With the New South Wales Government introducing the Public Health Act on 17 March in a bid to curb cases of coronavirus in the state, Honi takes a look at the rates of COVID-19, how the NSW Police Force is punishing breaches of the legislation, and incidents of anti-Asian racism.
To date, the majority of confirmed cases in every state in Australia were acquired overseas, with low rates of community transition nationwide. In terms of overseas travel, the considerable majority of COVID-19 cases have been traced back to cruise ships and travelling in Europe and the Americas.
This goes some way in explaining somewhat of a correlation between higher income postcodes and rates of the coronavirus. For example, in Sydney the highest rates of virus cases are in the local government areas of Waverley and the City of Sydney.
Yet, whilst rates of the virus are comparatively high in Sydney’s leafy, beachside suburbs, rates of fines are comparatively low. With 177 cases in Waverley, two fines have been issued. The Northern Beaches report 151 cases but only four fines have been issued. Yet, in Sydney’s more working class and ethnically diverse western suburbs, the rates are notably higher. By local government area (LGA), Blacktown (106 cases) has been hit with 12 fines, Canterbury-Bankstown (88 cases) with 13, Liverpool (48 cases) with 9 and Parramatta (45 cases), with 9.
Whilst the highest number of fines have been issued in the City of Sydney (with the second highest number of virus cases), the CBD and its surrounds may be considered to be an outlier, bucking the general trend.
The table below compares COVID-19 cases with highest and lowest 7 LGA’s, in terms of median weekly income (personal).
|LGA||Median Weekly Income (personal)||COVID-19 Cases||Fines|
|Municipality of Woollahra||$1,365||92||1|
|North Sydney Council||$1,165||42||0|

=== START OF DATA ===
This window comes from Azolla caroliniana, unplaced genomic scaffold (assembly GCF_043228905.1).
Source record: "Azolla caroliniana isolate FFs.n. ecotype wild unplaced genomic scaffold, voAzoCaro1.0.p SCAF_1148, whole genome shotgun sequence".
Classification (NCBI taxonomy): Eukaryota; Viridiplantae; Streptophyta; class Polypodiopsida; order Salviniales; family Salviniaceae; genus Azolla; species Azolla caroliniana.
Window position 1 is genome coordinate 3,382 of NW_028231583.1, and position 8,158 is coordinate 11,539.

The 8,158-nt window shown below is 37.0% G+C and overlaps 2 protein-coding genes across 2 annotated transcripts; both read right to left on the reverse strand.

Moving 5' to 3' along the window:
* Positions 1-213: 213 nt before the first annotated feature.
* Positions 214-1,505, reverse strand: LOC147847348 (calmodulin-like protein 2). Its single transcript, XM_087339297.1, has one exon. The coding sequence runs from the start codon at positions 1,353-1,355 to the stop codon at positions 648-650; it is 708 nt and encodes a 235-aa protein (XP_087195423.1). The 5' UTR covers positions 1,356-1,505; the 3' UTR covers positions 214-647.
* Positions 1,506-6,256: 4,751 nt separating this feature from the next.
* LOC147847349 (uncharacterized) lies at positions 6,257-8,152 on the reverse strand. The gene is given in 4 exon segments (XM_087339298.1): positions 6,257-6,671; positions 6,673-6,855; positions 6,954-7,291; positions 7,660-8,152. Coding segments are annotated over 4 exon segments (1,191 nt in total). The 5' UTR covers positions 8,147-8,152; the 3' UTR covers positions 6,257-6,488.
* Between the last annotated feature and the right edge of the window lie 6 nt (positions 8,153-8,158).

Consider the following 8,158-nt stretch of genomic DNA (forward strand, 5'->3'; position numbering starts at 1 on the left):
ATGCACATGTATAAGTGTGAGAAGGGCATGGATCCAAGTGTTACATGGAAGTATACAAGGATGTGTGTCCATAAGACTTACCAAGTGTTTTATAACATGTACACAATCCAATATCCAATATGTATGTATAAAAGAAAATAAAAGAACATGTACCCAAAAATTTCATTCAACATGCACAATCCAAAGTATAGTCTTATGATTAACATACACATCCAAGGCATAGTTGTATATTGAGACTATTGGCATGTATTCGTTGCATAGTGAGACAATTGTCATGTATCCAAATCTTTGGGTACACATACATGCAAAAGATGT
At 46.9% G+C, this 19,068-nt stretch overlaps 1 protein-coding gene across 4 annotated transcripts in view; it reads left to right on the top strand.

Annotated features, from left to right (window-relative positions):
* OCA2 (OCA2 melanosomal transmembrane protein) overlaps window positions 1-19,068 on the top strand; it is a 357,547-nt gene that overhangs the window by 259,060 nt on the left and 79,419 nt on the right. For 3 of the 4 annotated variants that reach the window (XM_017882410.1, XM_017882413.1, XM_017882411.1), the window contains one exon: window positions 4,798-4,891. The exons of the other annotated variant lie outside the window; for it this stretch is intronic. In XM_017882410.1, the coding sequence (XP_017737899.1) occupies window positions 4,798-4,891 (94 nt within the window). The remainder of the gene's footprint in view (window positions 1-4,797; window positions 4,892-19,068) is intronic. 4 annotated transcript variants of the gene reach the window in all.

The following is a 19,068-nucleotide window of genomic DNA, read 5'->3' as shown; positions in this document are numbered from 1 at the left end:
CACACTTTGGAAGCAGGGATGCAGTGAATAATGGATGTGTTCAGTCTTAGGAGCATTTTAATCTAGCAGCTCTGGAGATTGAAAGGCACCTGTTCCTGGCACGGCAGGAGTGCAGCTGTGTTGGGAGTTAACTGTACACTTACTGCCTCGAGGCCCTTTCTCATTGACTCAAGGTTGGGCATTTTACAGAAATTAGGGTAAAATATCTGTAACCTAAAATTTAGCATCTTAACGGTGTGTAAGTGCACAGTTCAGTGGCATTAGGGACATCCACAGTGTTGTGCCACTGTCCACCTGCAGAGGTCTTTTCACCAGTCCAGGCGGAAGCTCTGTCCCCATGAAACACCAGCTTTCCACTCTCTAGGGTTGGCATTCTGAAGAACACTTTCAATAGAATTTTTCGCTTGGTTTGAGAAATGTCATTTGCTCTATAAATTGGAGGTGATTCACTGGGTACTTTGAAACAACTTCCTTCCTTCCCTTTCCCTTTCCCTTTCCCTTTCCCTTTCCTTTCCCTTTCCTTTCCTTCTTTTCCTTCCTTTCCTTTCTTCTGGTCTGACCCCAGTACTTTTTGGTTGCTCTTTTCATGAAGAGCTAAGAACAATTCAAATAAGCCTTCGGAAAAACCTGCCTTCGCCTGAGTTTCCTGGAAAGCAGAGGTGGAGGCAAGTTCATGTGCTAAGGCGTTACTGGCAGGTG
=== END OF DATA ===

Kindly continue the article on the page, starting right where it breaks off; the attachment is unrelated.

|Lane Cove Council||$1,149||37||0|
|Inner West Council||$957||70||4|
|LGA||Median Weekly Income (personal)||COVID-19 Cases||Fines|
|City of Blacktown||$633||106||12|
|City of Campbelltown||$632||34||5|
|Municipality of Burwood||$552||8||0|
|City of Canterbury-Bankstown||$502||88||13|
|City of Liverpool||$466||48||9|
|City of Fairfield||$439||29||7|
Further, whilst Sydney accounts for close to triple the amount of COVID-19 cases compared to the rest of New South Wales, when it comes to issuing fines, there is a disproportionate split. For fines where a location has been logged, Sydney has been hit by 147, and the rest of New South Wales by 145.
Of particular interest are the seven LGAs with no confirmed cases of COVID-19 who have been hit by fines. These include: Balranald Shire (7) in the Riverina region, Bourke Shire (3) in the Orana region, Cobar Shire (10) in the Orana region, Moree Plains (1) in the North West slopes region, Murray River Council (1) in the Riverina region, Murrumbidgee Council (2) in the Riverina region and Walgett Shire (3) in the Orana region.
If we take these laws and the enforcement of them by the police to be a) necessary and b) enforced purely for the sake of our public health and safety, the geographical implementation of them seems disproportionate.